Mark Fleming seemed
to think it was.
Maybe that's what
somebody's looking for.
Oh, for heaven's
sake, don't you
hear that awful noise up there?
Now, Lizzie!
You've just got to stay awake!
The house phone and the outside
phone wires have been cut!
And we can't get help!
Where's that policeman?
Oh, I don't know.
Something must have
happened to him.
Now, go on.
Get on your robe.
Oh, Dale, please
don't go up there.
I've got to.
Think what it
could mean to Vick.
Now you stay here.
Oh no, if you go, I go.
You stay here.
No, no--
You wait here.
I'm going to see what it is.
Oh, please let me go with you.
Judie, will you warn
me if anyone comes?
And I'll only be a moment.
Now, wait.
Oh no!
What did he do to her!
No, not judie!
Give her to me.
I'll look after her.
Poor baby.
The Bat.
Yes, the Bat.
He caught her at the
head of the stairs.
We saw him rushing
down the stairs
as we came out of the room.
I hurled that after him.
I hit him, I believe.
I'm going to cover this
place from attic to basement,
you said!
Well, what were
you covering when
that poor child was murdered?
Where were you?
I saw a man outside
on the grounds.
I went out there and hunted him.
I heard him in among the trees.
And so I followed the sound
of him as far as the brook
down near the back road.
And then I lost him.
I'd rather give my own life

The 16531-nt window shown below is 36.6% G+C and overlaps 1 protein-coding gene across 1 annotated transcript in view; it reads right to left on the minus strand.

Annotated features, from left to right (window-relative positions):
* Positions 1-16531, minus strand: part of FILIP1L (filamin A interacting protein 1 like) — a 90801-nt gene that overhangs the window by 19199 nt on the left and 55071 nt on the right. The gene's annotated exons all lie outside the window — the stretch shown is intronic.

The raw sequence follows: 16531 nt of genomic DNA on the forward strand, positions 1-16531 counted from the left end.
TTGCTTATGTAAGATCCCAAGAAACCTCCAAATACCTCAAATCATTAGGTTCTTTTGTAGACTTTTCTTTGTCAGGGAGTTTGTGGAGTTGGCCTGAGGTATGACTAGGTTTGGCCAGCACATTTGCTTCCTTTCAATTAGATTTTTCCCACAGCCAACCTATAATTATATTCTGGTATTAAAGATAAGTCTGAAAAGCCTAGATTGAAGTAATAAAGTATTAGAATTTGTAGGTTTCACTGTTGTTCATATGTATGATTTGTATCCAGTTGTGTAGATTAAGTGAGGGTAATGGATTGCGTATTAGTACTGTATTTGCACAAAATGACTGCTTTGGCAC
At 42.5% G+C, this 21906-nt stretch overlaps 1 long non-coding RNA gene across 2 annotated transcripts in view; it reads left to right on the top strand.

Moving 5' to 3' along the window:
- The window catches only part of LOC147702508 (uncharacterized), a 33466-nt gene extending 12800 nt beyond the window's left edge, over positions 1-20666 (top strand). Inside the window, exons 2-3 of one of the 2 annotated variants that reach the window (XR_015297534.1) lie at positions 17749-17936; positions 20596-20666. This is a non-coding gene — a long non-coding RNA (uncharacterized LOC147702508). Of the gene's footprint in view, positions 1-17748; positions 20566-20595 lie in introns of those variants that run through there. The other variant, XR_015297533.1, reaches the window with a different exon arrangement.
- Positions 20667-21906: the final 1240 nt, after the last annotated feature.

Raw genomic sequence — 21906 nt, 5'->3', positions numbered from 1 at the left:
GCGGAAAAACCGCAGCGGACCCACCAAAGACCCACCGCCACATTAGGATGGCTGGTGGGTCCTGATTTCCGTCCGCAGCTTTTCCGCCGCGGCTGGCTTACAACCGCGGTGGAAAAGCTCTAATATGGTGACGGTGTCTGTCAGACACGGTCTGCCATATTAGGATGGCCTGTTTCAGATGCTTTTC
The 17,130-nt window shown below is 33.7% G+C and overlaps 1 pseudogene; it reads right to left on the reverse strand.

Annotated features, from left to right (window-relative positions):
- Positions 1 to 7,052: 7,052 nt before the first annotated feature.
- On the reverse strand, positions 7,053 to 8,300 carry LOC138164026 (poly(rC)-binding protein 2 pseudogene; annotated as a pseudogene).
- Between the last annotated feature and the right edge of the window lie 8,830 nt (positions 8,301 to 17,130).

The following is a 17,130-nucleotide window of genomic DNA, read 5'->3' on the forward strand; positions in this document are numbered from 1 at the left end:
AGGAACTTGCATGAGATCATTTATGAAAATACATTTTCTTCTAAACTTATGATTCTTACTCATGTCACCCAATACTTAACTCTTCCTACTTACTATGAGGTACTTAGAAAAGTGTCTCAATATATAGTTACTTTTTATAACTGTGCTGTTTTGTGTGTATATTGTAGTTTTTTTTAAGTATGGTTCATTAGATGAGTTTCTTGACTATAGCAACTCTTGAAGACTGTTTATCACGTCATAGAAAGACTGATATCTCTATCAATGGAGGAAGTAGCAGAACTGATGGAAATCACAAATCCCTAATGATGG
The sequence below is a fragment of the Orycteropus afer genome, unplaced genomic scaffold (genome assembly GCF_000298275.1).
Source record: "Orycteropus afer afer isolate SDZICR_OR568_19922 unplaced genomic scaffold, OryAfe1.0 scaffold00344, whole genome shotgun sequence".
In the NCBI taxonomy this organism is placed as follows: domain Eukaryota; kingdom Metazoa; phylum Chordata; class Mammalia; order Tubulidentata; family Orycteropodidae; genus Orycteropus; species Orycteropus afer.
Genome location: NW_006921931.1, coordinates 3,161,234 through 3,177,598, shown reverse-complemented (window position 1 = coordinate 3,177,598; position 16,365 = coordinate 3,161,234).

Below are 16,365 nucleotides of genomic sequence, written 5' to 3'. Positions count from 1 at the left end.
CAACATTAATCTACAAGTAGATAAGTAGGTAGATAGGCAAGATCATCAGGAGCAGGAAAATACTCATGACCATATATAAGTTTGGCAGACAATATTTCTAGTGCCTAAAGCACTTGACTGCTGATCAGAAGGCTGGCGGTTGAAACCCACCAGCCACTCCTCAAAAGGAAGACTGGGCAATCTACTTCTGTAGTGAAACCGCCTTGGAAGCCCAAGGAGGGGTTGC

than have this happen to Judy.
But I told you to stay in
your rooms and lock your doors
and stay there!
What was she doing at
the head of those stairs?
That was my fault.
They heard a strange
noise, heavy pounding in one
of the rooms on the third floor.
We all heard it.
I wanted to see what it was.
Judie, she wouldn't let
me go out by myself.
I made her stay on the balcony.
What about your new butler?
Well, he's in his
room, I suppose.
Oh, Mrs. Patterson.
Did you know what
happened here?
No, sir, but I
heard the screams.
I to call Warner.
We have rooms on the same floor.
But he wasn't in his room.
His bed hasn't been slept in.
If Mrs. Patterson
heard the screams,
Warner could
certainly hear them.
You're quite right, sir.
I heard them.
Oh, you did?
And where were you?
Outside on the grounds.
Ms. Holland has been murdered.
So you're surprised, shocked.
Well, I've seen
better performances.
I remember you now.
Your name's not Warner.
I've got a circular in my
office with your picture on it.
The Chicago police
not so long ago
were hunting for you in
connection with a robbery.
You're right again, sir.
And they found me,
and they tried me.
And I proved my innocence.
And I was acquitted.
That could have
been a lucky break.
Where were you when
this child was killed?
I told you before,
sir, outside.
What were you doing there?
I was following you.
I saw you leaving the house.
And it seemed that you
were hunting someone.
I thought you might
need some help.
Oh, yes, sir, I followed
your flashlight down
through the trees.
Then it disappeared.
And then suddenly as I was
staring out into the darkness,
I was struck by something
on to the back of the head.
Next thing I knew, I
was lying on the ground.
I realized I'd been knocked out.
I wish you had
been knocked out.
For then we'd have
found you with your mask
still on your face!
You were hit here in this
house with this poker
as you were rushing down those
stairs after that child--
Oh, no, sir, you
can't pin this on me.
I'm not the Bat!
I've never killed.
I couldn't kill.
I won't take the rap for this!
Well, doctor, we have another
case for the county coroner.
You see, the Bat came back.
Why did you come back, doctor?
Well, I-- I had an accident
about a mile down the road.
The right rear wheel
of my car came off,